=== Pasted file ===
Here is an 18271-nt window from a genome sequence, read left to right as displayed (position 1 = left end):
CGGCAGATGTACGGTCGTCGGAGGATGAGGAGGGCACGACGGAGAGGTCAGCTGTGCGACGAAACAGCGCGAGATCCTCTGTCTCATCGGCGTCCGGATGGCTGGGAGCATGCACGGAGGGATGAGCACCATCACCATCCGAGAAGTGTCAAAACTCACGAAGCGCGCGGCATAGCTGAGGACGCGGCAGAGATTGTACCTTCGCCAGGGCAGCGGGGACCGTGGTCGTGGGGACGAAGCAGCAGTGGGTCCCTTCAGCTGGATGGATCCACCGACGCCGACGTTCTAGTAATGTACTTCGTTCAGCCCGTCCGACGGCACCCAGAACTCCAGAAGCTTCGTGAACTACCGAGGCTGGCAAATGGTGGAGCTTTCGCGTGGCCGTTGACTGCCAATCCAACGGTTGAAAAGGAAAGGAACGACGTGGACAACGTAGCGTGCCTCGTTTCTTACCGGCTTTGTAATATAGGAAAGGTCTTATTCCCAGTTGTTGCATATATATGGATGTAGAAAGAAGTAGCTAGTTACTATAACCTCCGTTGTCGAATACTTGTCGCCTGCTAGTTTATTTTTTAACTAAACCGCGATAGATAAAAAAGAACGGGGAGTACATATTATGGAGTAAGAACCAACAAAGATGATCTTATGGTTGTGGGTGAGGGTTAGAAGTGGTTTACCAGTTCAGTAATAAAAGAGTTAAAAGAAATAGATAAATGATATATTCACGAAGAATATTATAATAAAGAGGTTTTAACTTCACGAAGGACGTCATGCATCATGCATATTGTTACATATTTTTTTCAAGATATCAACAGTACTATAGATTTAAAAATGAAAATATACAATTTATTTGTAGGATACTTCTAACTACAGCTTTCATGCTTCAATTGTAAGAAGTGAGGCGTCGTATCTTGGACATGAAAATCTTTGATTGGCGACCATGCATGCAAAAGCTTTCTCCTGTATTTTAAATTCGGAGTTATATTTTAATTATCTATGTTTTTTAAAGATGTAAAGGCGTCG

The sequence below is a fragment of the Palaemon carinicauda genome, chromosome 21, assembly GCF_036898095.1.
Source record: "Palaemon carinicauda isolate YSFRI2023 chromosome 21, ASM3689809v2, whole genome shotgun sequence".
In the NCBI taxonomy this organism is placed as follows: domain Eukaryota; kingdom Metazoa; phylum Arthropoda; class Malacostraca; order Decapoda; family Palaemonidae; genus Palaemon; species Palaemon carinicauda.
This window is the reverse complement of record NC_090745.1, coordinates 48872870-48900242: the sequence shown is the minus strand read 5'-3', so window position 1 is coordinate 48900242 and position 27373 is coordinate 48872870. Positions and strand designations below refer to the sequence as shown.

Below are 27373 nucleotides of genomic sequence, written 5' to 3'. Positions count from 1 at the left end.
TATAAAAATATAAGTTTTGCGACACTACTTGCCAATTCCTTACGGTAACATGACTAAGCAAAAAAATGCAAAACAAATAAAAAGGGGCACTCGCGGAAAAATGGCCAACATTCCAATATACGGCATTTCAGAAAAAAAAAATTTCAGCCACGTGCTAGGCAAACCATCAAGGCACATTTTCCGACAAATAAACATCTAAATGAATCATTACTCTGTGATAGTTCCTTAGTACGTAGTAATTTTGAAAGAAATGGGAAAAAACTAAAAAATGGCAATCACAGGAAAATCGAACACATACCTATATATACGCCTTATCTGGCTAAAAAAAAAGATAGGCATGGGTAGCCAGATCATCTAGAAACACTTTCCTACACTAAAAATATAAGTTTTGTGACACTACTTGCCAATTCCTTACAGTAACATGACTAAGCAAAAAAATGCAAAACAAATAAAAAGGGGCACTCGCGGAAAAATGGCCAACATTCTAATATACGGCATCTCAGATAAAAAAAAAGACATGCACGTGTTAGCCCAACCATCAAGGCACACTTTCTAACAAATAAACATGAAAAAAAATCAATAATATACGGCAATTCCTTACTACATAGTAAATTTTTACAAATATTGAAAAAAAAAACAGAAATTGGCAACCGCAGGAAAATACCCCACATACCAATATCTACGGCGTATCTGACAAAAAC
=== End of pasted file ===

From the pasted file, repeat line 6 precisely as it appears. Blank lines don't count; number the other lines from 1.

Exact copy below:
This window is the reverse complement of record NC_090745.1, coordinates 48872870-48900242: the sequence shown is the minus strand read 5'-3', so window position 1 is coordinate 48900242 and position 27373 is coordinate 48872870. Positions and strand designations below refer to the sequence as shown.